Quality Goals

One of those so obvious you never noticed concepts that change your way of looking at quality forever. This is a really simple way to let quality shape the way you organise your activities and deliver results. (You may have head this spouted as complete waffle before but here it is true.)
Here are a set of Quality Goals for a specific application as an example : PDF 120Kb

Simple enough for everyone

How simple is this :
  1. What do you do?
  2. How do you judge if it is being done well?
The second item is not specifically about measuring but general principles of what it is you want to happen or avoid happening.

To take a tiny example : Suppose you (1) want to be available for clients. Here is a possible list of (2)s

  • Urgent issues can be dealt with quickly
  • Clients know what the appropriate contact methods and numbers are
  • If you're not available there's some fallback procedure
  • The need for clients to contact you should be kept to a minimum
  • You have the necessary background details to hand when they call
Notice that there is no particular order, no specification of detail and no reasoning. This is the level that most people who are involved professionally with doing a job can be persuaded to rise to if given a guide and enough wine. (For a systems analyst this is a doddle.)

This simplicity and everyday 'common sense' level means that I can easily talk to you about your QGs and ask things like "What are they" and "How do you address . . ."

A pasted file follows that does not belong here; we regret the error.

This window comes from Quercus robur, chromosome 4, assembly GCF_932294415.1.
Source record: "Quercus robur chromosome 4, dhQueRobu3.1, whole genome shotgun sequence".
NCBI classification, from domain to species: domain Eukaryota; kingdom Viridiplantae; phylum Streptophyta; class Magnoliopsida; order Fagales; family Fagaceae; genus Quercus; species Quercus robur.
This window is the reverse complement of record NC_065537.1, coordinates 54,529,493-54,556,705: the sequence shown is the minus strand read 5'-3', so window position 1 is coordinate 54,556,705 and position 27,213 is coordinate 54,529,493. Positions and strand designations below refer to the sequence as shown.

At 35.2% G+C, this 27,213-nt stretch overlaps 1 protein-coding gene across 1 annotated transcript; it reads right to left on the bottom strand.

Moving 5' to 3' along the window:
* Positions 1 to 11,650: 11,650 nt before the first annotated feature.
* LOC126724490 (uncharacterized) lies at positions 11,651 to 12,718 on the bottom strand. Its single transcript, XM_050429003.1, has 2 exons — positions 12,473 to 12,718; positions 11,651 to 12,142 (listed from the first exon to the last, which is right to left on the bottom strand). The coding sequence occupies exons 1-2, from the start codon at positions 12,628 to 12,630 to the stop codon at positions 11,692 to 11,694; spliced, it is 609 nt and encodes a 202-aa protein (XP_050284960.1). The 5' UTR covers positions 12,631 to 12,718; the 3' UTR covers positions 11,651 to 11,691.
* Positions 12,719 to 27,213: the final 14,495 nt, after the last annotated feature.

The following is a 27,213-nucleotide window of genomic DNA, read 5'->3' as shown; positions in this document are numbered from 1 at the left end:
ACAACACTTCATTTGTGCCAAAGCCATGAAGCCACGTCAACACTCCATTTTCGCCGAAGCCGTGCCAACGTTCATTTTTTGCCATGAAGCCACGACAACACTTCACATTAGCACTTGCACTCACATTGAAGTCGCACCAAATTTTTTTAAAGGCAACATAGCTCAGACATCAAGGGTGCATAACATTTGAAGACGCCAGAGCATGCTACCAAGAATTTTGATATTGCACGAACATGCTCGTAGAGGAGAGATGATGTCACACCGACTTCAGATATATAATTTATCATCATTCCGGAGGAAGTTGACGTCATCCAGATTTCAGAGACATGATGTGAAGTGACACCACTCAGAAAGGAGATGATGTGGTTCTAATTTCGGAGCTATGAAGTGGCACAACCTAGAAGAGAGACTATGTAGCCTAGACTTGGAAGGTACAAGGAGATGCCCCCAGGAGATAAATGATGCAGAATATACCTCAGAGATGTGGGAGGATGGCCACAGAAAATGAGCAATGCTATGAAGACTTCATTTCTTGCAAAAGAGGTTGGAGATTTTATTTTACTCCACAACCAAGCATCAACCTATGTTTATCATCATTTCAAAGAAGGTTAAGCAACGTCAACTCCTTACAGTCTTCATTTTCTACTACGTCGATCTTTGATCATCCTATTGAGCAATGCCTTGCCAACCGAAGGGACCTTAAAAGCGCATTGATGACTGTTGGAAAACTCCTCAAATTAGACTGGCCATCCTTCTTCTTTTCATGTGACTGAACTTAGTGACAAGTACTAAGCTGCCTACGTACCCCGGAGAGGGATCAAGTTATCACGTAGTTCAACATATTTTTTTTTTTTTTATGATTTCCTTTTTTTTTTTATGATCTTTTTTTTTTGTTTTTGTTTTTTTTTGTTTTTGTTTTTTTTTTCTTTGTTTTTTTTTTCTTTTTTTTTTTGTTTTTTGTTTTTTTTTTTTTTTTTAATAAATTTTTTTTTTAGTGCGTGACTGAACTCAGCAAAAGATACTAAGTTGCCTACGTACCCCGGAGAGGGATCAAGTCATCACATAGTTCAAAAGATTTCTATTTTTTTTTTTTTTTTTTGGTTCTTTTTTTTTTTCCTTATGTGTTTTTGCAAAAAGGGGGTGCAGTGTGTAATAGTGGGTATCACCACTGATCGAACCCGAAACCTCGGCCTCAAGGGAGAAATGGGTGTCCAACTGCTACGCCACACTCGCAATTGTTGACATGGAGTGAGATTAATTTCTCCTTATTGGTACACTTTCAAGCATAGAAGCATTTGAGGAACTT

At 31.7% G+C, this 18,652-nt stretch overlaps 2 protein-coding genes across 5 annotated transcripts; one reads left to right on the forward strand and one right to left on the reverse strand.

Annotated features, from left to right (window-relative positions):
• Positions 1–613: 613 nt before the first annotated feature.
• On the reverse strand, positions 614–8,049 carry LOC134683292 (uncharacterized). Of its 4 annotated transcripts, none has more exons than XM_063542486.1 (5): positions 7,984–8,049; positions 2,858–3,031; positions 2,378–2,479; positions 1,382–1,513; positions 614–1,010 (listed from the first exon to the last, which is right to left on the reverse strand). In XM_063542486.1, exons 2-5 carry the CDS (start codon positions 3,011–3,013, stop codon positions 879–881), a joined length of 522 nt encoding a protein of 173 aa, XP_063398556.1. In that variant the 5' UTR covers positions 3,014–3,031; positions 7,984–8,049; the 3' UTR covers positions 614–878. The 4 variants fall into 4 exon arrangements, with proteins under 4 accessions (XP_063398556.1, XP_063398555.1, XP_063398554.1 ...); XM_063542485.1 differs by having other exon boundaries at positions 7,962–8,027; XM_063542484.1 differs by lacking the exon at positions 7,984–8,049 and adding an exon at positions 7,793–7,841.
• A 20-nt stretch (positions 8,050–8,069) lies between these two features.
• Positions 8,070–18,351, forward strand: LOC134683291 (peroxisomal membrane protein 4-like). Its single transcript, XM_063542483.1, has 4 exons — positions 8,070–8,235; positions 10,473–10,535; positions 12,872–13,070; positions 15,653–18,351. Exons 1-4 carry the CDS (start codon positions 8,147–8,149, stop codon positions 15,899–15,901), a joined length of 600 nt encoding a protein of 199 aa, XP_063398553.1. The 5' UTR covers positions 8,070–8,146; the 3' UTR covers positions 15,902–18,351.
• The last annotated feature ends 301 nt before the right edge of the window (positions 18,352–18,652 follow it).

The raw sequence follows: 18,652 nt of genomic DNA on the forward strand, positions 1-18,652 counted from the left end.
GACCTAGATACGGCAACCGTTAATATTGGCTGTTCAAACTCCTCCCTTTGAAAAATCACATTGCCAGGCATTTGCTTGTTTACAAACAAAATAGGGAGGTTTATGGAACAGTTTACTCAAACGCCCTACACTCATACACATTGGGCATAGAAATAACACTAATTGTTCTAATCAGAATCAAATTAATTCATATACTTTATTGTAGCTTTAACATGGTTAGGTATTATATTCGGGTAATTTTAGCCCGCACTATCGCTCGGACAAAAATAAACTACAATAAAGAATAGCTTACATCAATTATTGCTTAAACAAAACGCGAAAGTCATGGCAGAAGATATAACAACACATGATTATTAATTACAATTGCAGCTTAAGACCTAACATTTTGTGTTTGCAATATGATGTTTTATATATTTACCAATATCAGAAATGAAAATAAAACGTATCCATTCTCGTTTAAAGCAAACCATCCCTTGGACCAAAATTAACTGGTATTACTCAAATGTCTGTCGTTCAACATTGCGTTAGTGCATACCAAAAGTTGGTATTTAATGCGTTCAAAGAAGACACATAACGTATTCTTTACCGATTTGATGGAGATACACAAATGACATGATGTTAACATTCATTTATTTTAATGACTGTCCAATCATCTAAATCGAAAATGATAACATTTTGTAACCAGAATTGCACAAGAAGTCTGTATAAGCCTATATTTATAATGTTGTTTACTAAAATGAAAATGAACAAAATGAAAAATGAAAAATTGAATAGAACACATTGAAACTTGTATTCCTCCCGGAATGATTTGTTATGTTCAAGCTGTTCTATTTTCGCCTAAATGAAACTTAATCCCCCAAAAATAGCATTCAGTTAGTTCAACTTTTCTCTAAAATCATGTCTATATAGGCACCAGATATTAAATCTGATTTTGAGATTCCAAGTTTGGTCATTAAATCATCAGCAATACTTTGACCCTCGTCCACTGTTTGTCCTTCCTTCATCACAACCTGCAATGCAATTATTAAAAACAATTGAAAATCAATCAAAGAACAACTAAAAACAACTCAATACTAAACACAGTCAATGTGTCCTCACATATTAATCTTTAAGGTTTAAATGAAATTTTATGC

Everyone should have some ...

QGs can be applied at all levels in an organisational level. This is one of the reasons you won't find it in use - because it shines a light into dark places. One really brutal (I speak from experience) use is to compare proposals: Firstly you ask for their quality goals and they look at you blankly, then you highlight the hidden agenda which gets the knives sharpened, then you point out where the plans don't deal with the issues listed in the QGs so exposing the political schemers for what they are which makes them absolutely mad.

QGs are really handy for developing training and auditing and you can explicitly put them into protocols: For example "At this stage we must be careful that . . . (see chapter 4 Quality Goals)" which is something that can be tested if you're seeing if someone is up to the job.

Quality goals gives is the answer to the question "Why do I have to jump through this hoop" - That is, we can justify our efforts and the obligations we put on others.

Quality goals are essential. They are not optional. They must be written down. Discussion is useful. Different organisations should knock-up (that's all it takes) their own. Absolute precision is not important - fundamental principles are.

Read the article and experiment. There's a bit of a knack in finding the right level and it looks a bit airy-fairy, but you'll soon get the hang of listing what matters in each aspect of operations.
  1. That bit about giving people wine is genuine. When you start asking people to describe what they do and why they can be a bit shy and uncertain. A systems analyst will automatically explore issues but for the ordinary bod-at-a-desk actually thinking about what they do and why is a bit of a strain.
  1. As an exercise try re-designing a form after asking yourself what is it trying to do then what will make it successful. You should find that your QG is a framework for:
    • asking why you're doing something
    • whether they method is the best one to achieve it
    • what the relative importance of the aspects is
    • how the information will get processed accurately (and anomalies fixed)
    • instructions for filling in
    • what sort of auditing is appropriate

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